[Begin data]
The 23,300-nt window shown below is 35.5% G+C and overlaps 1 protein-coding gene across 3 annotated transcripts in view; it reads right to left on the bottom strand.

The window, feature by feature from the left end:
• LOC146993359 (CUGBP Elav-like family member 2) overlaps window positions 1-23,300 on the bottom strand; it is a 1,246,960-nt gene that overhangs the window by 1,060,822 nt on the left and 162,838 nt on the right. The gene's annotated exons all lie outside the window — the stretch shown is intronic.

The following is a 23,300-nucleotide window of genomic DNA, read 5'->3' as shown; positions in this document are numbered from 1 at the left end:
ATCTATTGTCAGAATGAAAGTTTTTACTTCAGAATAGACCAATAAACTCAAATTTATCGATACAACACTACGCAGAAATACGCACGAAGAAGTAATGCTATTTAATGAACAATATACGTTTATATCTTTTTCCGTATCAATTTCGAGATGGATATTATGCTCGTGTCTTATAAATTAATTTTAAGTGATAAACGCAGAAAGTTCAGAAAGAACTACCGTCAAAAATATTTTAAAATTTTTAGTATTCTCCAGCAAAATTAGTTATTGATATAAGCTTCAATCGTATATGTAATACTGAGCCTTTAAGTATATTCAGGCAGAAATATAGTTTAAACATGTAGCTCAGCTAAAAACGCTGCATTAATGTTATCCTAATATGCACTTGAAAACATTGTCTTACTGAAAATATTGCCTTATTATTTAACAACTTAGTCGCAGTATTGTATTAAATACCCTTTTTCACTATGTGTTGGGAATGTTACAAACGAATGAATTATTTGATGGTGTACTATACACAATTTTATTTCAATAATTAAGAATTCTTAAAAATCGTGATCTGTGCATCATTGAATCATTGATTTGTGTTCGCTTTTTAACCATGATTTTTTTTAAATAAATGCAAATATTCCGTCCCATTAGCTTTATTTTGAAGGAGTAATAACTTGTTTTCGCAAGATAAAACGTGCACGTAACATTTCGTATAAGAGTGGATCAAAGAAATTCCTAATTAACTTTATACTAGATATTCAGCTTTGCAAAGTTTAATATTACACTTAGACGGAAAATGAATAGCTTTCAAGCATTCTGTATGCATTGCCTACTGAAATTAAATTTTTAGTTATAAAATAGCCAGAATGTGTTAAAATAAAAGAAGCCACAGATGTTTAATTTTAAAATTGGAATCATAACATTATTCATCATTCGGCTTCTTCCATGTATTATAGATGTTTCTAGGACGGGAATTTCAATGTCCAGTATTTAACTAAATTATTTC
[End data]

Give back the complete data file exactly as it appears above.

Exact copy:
The 23,300-nt window shown below is 35.5% G+C and overlaps 1 protein-coding gene across 3 annotated transcripts in view; it reads right to left on the bottom strand.

The window, feature by feature from the left end:
• LOC146993359 (CUGBP Elav-like family member 2) overlaps window positions 1-23,300 on the bottom strand; it is a 1,246,960-nt gene that overhangs the window by 1,060,822 nt on the left and 162,838 nt on the right. The gene's annotated exons all lie outside the window — the stretch shown is intronic.

The following is a 23,300-nucleotide window of genomic DNA, read 5'->3' as shown; positions in this document are numbered from 1 at the left end:
ATCTATTGTCAGAATGAAAGTTTTTACTTCAGAATAGACCAATAAACTCAAATTTATCGATACAACACTACGCAGAAATACGCACGAAGAAGTAATGCTATTTAATGAACAATATACGTTTATATCTTTTTCCGTATCAATTTCGAGATGGATATTATGCTCGTGTCTTATAAATTAATTTTAAGTGATAAACGCAGAAAGTTCAGAAAGAACTACCGTCAAAAATATTTTAAAATTTTTAGTATTCTCCAGCAAAATTAGTTATTGATATAAGCTTCAATCGTATATGTAATACTGAGCCTTTAAGTATATTCAGGCAGAAATATAGTTTAAACATGTAGCTCAGCTAAAAACGCTGCATTAATGTTATCCTAATATGCACTTGAAAACATTGTCTTACTGAAAATATTGCCTTATTATTTAACAACTTAGTCGCAGTATTGTATTAAATACCCTTTTTCACTATGTGTTGGGAATGTTACAAACGAATGAATTATTTGATGGTGTACTATACACAATTTTATTTCAATAATTAAGAATTCTTAAAAATCGTGATCTGTGCATCATTGAATCATTGATTTGTGTTCGCTTTTTAACCATGATTTTTTTTAAATAAATGCAAATATTCCGTCCCATTAGCTTTATTTTGAAGGAGTAATAACTTGTTTTCGCAAGATAAAACGTGCACGTAACATTTCGTATAAGAGTGGATCAAAGAAATTCCTAATTAACTTTATACTAGATATTCAGCTTTGCAAAGTTTAATATTACACTTAGACGGAAAATGAATAGCTTTCAAGCATTCTGTATGCATTGCCTACTGAAATTAAATTTTTAGTTATAAAATAGCCAGAATGTGTTAAAATAAAAGAAGCCACAGATGTTTAATTTTAAAATTGGAATCATAACATTATTCATCATTCGGCTTCTTCCATGTATTATAGATGTTTCTAGGACGGGAATTTCAATGTCCAGTATTTAACTAAATTATTTC